Home > Money and Class....and not the kind of class you think

Money and Class....and not the kind of class you think

October 11th, 2010 at 05:13 am

So, the past few weeks have been a bit on the frustrating, aggravating, overwhelming side to put it mildly. And one of the factors that stood out in the zaniness of the past few weeks has been the topic of money.

One thing I have been noticing in regards to money is 1) when I have it, I am less stressed, and 2) when I don't have it, then everything seems even more stressful. I don't need to be a millionaire to be happy. I was aware at a part of the not so distant past that my having the 3-6 months of emergency savings could really ease my stress, even if I was somewhat broke during my average everyday type of life. But not having both is what makes me a bit more anxious.

I am thankful to have been able to work harder in order to have extra money for just basics that make me happy. But this extra work also makes me more cognizant of those who normally earn a higher amount, but may not have the same ethics. Lately, I have been finding myself saddened, upset, hurt, frustrated, dealing with issues of inferiority, by interactions with people who most likely earn more than I do (their house is in a better neighborhood, their car is european foreign made, they can shop at food stores I can only look far away at). In these situations, I found a severe lack of understanding on their part, and possibly mine.

By no means am I lumping everyone together or saying that all people act a certain way. That isn't what I am saying. I am describing that I have been running into the same type of person lately, who just happens to be a higher income. Living in a higher income city as I do, this isn't uncommon. Being a native who is not from such a high income may be a bit more uncommon.

Lately, I have had situations where people who had more, were not really cognizant or understanding, it seems, of the worth of value of a dollar. I feel there is nothing wrong with being frugal. I do find it sad, however, if you know something is worth a certain amount in fair trade, but you reduce what you will pay for it because you know that there is such a need for the sale, that the person will take almost anything. This has happened quite a few times, and it is so upsetting and angering, to be honest.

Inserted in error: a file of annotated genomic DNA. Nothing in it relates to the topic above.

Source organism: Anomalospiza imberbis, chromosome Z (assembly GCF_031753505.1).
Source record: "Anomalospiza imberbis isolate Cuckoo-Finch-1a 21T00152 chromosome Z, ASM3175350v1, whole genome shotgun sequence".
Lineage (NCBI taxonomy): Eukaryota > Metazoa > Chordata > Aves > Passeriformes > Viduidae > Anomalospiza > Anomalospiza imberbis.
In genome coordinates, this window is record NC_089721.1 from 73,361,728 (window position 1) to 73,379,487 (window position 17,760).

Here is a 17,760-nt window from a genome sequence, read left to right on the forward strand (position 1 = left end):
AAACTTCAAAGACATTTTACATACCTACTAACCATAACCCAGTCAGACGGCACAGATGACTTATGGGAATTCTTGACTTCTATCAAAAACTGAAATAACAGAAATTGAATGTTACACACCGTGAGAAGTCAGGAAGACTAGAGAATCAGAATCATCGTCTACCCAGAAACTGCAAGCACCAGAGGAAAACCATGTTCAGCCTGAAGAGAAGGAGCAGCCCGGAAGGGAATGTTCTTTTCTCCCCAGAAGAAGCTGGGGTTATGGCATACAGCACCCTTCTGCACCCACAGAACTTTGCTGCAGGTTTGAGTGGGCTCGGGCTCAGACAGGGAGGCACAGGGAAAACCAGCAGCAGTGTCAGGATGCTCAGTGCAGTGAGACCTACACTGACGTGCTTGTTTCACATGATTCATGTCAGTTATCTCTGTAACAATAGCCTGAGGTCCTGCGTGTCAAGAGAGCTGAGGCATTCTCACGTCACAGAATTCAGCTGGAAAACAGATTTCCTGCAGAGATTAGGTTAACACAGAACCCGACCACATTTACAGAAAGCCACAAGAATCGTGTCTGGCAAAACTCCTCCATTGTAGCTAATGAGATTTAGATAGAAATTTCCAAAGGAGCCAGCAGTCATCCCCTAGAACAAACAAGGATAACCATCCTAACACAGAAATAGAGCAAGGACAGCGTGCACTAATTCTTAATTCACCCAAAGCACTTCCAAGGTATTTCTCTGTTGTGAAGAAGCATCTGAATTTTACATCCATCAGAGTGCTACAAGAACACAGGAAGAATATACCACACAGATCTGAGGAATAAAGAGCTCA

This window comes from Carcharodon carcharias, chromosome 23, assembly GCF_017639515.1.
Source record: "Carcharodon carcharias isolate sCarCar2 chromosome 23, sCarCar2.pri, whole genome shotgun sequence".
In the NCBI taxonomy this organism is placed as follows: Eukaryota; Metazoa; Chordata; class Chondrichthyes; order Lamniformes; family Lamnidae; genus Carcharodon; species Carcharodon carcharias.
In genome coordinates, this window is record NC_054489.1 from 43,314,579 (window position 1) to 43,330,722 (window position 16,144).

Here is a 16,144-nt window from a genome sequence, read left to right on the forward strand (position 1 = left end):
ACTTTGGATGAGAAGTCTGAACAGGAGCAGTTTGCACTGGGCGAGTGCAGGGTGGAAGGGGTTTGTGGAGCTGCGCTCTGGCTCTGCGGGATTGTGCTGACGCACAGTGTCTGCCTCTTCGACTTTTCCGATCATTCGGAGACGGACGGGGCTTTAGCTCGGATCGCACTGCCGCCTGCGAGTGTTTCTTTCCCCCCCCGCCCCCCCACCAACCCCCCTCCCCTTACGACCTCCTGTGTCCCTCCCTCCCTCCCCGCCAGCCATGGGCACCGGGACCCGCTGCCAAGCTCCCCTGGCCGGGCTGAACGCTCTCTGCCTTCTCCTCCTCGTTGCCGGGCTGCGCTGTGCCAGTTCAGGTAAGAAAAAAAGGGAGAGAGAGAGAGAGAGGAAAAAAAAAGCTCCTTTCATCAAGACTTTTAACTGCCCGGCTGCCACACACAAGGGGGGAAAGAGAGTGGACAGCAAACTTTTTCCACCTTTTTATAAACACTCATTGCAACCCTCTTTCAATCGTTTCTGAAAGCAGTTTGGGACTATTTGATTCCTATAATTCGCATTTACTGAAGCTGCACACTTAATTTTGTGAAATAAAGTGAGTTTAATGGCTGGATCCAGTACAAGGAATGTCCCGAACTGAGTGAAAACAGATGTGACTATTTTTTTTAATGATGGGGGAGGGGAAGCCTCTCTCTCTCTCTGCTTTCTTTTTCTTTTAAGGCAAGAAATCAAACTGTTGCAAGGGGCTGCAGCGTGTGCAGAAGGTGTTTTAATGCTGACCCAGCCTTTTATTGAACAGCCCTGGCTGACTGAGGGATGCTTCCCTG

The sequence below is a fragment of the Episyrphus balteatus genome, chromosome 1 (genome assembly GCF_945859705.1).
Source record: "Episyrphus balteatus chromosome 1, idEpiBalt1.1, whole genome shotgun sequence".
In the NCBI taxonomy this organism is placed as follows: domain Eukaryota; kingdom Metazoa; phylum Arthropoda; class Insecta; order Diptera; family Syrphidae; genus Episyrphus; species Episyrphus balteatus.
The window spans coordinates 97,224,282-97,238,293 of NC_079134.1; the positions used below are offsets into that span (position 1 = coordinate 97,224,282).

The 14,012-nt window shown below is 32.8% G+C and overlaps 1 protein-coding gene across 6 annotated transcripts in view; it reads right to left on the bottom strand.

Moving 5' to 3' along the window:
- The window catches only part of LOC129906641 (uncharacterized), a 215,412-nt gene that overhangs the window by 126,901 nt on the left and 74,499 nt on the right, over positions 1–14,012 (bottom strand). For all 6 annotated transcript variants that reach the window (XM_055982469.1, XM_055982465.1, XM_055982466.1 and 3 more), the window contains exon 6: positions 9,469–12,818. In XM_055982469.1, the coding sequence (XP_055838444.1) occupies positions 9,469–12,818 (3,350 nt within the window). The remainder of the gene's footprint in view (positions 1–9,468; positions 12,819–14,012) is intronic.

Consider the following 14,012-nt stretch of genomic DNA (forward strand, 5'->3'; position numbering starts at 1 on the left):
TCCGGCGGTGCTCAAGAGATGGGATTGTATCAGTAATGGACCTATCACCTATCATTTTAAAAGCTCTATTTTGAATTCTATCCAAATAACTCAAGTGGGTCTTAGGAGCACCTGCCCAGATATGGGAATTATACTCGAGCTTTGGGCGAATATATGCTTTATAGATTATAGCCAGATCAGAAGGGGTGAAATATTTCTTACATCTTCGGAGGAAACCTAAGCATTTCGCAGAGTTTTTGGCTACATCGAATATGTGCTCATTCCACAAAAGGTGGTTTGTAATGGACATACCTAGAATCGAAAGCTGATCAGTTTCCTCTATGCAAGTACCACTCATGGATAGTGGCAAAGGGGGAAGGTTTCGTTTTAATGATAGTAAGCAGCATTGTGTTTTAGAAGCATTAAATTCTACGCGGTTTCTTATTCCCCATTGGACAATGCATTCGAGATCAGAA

I get very sad and upset when I see people come out of our local gourmet store, bags filled to the brim with the usual high-fare foods (admittedly, some things in the store I would like to buy if I could), and they turn their noses down at the panhandler outside. Now, they aren't obligated to donate money. But they should at least give that person common respect. Instead, they say negative things to the homeless person, and that kind of thing just doesn't make sense to me in a lot of ways.

I have to learn how to ignore some of the things that people like that do. It is frustrating when I hear someone make a comment about how something isn't hard to afford, or that anyone can afford something, because it just shows that they are only thinking from their particular income and situation. Shrugging your shoulders and saying "Everyone could buy " " if they wanted to" just seems oblivious to what people in our country are going through right now. It is even more difficult when I hear some people complain about not being able to buy a designer item and how things are so difficult, yet, I also know people (sometimes myself), who are dealing with just being able to buy food and gas and pay their bills. It is all so frustrating and upsetting. In my city, I feel like I and others I know understand the recession and yet there is another group of people, no specific commonality except for income and habits, who are acting as if there is no recession. But this belief makes them very oblivious to the plight or suffering of others.

I am not sure how to react in this situation. Sometimes I feel like I need to just tune them out and ignore them. I feel like it takes a lot of energy out of me, because I often feel really overwhelmed at just trying to make it while dealing with usual life and work and family and relationship issues (sometimes to the point of tears) and to then have to deal with others who seem out of touch, or who just seem to be walking around without a care in the world, so quick to tell you how easy life really is, just upsets me. I do think that it wouldn't bother me as much if I was more stable financially, but it would still bother me because I know that I am very fortunate to be able to work and earn extra money, and you have families and people who haven't had income for a long while.